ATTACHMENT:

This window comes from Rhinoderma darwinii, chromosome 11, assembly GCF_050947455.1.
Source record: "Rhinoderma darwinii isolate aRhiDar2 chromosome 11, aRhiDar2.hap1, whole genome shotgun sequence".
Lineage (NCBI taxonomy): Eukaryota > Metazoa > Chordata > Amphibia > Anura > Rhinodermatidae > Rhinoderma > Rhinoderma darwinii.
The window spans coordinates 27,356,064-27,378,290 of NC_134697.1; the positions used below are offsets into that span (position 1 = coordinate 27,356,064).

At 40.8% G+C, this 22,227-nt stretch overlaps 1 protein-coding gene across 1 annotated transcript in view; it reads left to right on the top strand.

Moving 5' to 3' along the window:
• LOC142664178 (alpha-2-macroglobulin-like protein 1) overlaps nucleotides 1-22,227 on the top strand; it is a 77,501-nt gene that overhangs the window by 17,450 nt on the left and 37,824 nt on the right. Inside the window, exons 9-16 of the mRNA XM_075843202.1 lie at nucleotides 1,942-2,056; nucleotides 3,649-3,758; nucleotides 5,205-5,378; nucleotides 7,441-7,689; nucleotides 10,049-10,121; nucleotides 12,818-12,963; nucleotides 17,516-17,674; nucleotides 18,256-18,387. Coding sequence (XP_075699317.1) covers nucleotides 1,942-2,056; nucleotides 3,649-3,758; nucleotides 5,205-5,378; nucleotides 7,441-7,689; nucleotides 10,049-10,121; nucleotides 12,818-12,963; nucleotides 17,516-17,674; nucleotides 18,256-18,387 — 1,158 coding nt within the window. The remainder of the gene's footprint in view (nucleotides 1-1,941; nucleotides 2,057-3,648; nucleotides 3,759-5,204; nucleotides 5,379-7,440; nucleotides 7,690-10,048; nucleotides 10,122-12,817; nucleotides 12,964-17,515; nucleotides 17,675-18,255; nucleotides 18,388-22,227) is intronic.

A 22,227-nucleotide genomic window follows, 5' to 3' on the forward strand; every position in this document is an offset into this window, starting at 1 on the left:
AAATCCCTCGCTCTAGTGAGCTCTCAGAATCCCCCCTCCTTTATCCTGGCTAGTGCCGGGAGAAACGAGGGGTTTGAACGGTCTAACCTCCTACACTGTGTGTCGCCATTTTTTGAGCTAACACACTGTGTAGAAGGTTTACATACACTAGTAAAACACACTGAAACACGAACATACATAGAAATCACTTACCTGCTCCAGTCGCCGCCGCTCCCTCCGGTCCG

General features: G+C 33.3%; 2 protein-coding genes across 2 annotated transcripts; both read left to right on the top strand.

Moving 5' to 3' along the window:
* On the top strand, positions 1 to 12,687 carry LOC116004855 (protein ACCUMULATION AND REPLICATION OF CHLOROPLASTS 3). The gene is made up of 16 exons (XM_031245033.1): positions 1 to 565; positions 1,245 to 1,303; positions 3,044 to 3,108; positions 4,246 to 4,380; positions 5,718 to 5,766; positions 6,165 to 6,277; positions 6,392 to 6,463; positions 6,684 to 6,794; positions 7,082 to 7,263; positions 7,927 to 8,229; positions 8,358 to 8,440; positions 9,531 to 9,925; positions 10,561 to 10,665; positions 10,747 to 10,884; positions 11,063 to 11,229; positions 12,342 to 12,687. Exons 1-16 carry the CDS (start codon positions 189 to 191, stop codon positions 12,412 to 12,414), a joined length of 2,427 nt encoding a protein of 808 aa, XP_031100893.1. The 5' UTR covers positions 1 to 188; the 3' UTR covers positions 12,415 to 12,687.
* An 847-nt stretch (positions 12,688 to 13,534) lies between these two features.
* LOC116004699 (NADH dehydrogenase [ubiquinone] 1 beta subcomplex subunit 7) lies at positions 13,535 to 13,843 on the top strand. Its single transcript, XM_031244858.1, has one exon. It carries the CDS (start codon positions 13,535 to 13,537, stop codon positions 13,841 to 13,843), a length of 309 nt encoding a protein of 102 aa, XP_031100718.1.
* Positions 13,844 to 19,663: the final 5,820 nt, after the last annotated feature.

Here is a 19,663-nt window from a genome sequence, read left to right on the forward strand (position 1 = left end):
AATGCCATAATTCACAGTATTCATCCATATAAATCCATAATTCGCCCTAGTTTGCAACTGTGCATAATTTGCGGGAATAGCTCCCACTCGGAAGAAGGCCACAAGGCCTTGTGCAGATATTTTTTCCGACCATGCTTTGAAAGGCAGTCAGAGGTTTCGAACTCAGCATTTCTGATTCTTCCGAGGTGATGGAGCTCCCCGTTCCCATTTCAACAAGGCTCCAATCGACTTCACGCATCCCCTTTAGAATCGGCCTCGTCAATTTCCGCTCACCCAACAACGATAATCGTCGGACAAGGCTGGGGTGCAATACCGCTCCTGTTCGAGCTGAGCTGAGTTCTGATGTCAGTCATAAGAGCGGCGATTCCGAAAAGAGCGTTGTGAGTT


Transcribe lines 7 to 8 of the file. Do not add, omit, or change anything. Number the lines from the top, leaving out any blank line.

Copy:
• LOC142664178 (alpha-2-macroglobulin-like protein 1) overlaps nucleotides 1-22,227 on the top strand; it is a 77,501-nt gene that overhangs the window by 17,450 nt on the left and 37,824 nt on the right. Inside the window, exons 9-16 of the mRNA XM_075843202.1 lie at nucleotides 1,942-2,056; nucleotides 3,649-3,758; nucleotides 5,205-5,378; nucleotides 7,441-7,689; nucleotides 10,049-10,121; nucleotides 12,818-12,963; nucleotides 17,516-17,674; nucleotides 18,256-18,387. Coding sequence (XP_075699317.1) covers nucleotides 1,942-2,056; nucleotides 3,649-3,758; nucleotides 5,205-5,378; nucleotides 7,441-7,689; nucleotides 10,049-10,121; nucleotides 12,818-12,963; nucleotides 17,516-17,674; nucleotides 18,256-18,387 — 1,158 coding nt within the window. The remainder of the gene's footprint in view (nucleotides 1-1,941; nucleotides 2,057-3,648; nucleotides 3,759-5,204; nucleotides 5,379-7,440; nucleotides 7,690-10,048; nucleotides 10,122-12,817; nucleotides 12,964-17,515; nucleotides 17,675-18,255; nucleotides 18,388-22,227) is intronic.

A 22,227-nucleotide genomic window follows, 5' to 3' on the forward strand; every position in this document is an offset into this window, starting at 1 on the left: